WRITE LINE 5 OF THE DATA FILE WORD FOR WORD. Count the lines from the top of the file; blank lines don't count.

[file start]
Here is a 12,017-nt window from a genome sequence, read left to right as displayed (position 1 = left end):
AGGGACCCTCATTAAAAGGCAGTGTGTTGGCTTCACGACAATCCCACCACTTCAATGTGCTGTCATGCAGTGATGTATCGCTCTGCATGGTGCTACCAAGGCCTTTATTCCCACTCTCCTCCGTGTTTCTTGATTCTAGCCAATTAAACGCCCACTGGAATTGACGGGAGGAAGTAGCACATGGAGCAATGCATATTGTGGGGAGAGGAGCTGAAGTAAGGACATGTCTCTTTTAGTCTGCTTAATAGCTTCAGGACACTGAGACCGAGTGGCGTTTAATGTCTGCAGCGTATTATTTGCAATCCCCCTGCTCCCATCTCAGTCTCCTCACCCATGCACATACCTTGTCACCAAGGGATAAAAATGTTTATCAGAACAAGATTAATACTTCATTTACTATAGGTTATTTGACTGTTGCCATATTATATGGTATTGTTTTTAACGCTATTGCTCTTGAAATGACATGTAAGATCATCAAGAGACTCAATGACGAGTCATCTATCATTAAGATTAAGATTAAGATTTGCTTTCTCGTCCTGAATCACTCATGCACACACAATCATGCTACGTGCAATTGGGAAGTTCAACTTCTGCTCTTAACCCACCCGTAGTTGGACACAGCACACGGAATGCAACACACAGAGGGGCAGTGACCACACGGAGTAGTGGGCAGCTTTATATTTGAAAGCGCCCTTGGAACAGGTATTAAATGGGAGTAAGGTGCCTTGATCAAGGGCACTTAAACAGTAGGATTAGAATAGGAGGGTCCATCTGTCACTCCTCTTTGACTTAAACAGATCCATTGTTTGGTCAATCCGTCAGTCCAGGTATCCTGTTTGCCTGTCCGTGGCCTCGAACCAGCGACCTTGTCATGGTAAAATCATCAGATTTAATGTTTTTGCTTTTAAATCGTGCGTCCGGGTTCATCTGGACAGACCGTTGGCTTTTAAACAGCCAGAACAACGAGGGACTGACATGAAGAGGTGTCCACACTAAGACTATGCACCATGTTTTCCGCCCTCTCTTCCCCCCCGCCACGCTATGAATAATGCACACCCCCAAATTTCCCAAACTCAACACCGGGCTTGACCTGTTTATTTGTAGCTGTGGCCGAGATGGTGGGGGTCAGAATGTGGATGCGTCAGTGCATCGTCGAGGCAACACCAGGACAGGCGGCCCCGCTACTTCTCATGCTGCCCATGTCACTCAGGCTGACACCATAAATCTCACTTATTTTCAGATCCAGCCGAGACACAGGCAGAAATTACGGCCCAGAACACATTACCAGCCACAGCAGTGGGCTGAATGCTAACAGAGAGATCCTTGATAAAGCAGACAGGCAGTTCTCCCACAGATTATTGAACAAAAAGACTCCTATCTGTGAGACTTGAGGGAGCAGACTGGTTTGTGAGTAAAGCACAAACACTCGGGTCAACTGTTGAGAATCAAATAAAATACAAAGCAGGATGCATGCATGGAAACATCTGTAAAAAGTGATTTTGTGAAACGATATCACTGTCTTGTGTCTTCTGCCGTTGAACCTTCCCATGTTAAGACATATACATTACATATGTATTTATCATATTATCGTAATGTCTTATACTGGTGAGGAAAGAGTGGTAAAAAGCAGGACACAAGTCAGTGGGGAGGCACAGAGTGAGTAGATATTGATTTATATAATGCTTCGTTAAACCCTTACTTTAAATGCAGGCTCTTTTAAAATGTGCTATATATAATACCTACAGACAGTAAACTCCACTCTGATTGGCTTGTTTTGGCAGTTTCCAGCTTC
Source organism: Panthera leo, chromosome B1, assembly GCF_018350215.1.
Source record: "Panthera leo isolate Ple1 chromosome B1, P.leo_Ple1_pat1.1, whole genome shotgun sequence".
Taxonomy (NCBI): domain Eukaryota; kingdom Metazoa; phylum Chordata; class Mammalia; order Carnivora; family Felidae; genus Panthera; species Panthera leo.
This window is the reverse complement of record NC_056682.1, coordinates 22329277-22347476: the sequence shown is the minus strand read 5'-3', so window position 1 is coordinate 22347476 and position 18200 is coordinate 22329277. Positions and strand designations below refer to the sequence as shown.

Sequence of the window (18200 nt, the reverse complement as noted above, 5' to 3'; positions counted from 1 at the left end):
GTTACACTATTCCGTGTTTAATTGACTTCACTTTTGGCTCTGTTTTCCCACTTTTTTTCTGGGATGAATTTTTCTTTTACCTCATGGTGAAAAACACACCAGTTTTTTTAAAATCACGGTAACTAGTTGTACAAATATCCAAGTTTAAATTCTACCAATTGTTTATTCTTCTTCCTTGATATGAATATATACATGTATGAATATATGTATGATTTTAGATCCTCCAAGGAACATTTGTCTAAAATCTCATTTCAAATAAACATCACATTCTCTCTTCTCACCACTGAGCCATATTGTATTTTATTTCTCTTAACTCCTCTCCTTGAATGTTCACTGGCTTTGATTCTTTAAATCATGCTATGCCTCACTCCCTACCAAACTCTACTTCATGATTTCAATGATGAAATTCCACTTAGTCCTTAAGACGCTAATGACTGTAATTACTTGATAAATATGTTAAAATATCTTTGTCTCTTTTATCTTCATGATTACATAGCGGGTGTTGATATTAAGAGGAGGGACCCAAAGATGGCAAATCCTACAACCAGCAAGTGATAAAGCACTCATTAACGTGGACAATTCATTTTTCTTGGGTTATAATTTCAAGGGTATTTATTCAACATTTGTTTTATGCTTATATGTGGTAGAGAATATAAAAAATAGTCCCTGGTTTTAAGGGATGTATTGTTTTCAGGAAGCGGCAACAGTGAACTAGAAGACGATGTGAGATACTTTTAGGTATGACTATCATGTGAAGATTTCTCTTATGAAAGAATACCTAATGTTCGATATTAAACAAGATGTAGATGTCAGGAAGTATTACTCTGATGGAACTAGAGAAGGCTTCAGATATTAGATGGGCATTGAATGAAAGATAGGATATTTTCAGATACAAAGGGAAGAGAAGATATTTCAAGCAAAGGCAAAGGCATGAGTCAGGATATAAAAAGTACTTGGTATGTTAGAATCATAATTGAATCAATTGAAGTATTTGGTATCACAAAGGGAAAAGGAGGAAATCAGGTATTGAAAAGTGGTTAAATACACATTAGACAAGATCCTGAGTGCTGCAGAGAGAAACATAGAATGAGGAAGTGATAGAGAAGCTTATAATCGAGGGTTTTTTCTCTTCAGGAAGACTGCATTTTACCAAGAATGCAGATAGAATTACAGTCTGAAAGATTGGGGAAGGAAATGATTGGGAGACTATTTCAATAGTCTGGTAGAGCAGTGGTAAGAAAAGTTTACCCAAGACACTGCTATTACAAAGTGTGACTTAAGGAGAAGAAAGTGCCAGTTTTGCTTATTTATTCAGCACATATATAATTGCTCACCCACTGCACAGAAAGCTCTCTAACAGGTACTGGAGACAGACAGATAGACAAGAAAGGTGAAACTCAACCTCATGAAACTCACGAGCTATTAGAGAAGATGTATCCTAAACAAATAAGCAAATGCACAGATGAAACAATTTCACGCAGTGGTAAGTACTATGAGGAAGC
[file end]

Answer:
Taxonomy (NCBI): domain Eukaryota; kingdom Metazoa; phylum Chordata; class Mammalia; order Carnivora; family Felidae; genus Panthera; species Panthera leo.